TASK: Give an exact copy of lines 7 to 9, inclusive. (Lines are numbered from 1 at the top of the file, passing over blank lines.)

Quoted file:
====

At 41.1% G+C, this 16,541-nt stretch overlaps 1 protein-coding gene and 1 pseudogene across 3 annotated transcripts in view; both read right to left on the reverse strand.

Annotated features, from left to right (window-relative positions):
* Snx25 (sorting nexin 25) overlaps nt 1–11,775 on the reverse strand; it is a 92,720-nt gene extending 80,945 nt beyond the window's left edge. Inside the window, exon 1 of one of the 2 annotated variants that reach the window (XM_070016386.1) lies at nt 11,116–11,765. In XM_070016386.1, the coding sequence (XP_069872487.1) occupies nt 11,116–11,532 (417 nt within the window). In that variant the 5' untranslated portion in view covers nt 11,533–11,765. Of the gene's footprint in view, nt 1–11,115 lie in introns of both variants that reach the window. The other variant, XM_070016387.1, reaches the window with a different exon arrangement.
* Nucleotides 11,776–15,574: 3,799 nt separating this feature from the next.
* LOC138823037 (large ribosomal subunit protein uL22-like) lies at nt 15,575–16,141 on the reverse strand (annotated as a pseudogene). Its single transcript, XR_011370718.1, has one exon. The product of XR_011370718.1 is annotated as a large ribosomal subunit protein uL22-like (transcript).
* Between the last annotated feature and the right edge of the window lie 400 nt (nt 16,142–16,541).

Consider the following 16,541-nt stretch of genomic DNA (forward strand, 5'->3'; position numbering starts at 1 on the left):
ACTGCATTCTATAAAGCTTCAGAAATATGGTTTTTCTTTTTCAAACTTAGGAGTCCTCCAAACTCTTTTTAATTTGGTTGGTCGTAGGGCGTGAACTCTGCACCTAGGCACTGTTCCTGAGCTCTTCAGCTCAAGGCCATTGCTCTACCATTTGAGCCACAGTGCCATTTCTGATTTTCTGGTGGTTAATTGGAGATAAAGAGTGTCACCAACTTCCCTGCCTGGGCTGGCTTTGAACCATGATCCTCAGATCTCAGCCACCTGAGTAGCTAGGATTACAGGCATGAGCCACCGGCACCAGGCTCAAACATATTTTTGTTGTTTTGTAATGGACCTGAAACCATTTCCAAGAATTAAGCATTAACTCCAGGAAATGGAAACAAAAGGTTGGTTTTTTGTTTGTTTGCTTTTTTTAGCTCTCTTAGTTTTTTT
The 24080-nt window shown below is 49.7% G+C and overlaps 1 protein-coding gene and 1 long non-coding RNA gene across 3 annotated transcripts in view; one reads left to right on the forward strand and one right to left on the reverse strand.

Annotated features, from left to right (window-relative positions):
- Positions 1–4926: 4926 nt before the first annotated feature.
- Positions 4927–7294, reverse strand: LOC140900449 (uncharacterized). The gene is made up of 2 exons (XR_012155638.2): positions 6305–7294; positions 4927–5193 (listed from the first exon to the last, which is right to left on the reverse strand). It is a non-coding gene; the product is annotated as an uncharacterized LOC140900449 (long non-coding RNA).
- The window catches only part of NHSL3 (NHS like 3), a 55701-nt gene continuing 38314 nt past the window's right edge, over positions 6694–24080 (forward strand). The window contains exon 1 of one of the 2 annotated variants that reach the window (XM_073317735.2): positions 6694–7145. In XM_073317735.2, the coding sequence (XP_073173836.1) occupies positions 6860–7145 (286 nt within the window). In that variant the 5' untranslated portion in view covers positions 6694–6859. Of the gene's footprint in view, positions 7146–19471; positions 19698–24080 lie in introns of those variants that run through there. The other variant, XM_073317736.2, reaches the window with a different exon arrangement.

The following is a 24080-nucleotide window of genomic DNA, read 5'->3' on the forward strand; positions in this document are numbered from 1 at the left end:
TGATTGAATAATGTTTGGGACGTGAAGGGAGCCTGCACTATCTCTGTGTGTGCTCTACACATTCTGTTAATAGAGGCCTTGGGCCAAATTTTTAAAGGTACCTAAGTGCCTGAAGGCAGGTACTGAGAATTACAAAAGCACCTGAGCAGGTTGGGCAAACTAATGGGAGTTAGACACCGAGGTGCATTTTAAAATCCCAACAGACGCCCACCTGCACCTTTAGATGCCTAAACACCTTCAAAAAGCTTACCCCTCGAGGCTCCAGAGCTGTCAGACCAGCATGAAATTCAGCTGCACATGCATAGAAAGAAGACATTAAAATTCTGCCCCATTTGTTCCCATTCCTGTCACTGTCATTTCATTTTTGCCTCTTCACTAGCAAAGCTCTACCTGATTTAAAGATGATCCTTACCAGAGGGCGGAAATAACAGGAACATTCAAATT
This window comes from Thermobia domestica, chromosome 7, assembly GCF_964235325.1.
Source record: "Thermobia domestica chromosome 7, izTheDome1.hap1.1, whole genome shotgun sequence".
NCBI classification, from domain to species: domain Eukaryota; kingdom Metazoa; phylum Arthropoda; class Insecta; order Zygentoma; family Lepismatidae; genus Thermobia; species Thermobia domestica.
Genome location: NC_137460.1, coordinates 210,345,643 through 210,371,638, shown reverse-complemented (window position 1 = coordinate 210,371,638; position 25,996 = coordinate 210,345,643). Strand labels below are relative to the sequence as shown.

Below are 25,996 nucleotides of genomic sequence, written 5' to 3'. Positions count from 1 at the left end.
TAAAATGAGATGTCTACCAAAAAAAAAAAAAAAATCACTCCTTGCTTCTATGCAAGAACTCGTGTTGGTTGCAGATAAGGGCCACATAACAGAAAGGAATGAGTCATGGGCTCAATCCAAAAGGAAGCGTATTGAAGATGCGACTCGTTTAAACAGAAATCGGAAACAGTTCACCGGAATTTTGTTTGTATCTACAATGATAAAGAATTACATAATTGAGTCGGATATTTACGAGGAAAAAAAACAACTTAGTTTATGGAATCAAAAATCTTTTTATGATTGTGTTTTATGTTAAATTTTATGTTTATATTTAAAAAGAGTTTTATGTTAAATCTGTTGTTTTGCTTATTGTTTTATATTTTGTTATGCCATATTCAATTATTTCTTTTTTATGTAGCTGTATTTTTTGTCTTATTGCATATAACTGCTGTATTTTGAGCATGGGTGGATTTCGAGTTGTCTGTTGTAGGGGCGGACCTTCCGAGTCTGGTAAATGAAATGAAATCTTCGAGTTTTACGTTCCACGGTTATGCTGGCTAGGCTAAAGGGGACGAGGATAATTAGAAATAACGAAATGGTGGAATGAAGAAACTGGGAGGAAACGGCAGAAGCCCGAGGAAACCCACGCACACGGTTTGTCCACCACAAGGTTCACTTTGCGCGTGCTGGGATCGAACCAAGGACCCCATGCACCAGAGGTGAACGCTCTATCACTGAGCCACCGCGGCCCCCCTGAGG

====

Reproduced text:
Consider the following 16,541-nt stretch of genomic DNA (forward strand, 5'->3'; position numbering starts at 1 on the left):
ACTGCATTCTATAAAGCTTCAGAAATATGGTTTTTCTTTTTCAAACTTAGGAGTCCTCCAAACTCTTTTTAATTTGGTTGGTCGTAGGGCGTGAACTCTGCACCTAGGCACTGTTCCTGAGCTCTTCAGCTCAAGGCCATTGCTCTACCATTTGAGCCACAGTGCCATTTCTGATTTTCTGGTGGTTAATTGGAGATAAAGAGTGTCACCAACTTCCCTGCCTGGGCTGGCTTTGAACCATGATCCTCAGATCTCAGCCACCTGAGTAGCTAGGATTACAGGCATGAGCCACCGGCACCAGGCTCAAACATATTTTTGTTGTTTTGTAATGGACCTGAAACCATTTCCAAGAATTAAGCATTAACTCCAGGAAATGGAAACAAAAGGTTGGTTTTTTGTTTGTTTGCTTTTTTTAGCTCTCTTAGTTTTTTT
The 24080-nt window shown below is 49.7% G+C and overlaps 1 protein-coding gene and 1 long non-coding RNA gene across 3 annotated transcripts in view; one reads left to right on the forward strand and one right to left on the reverse strand.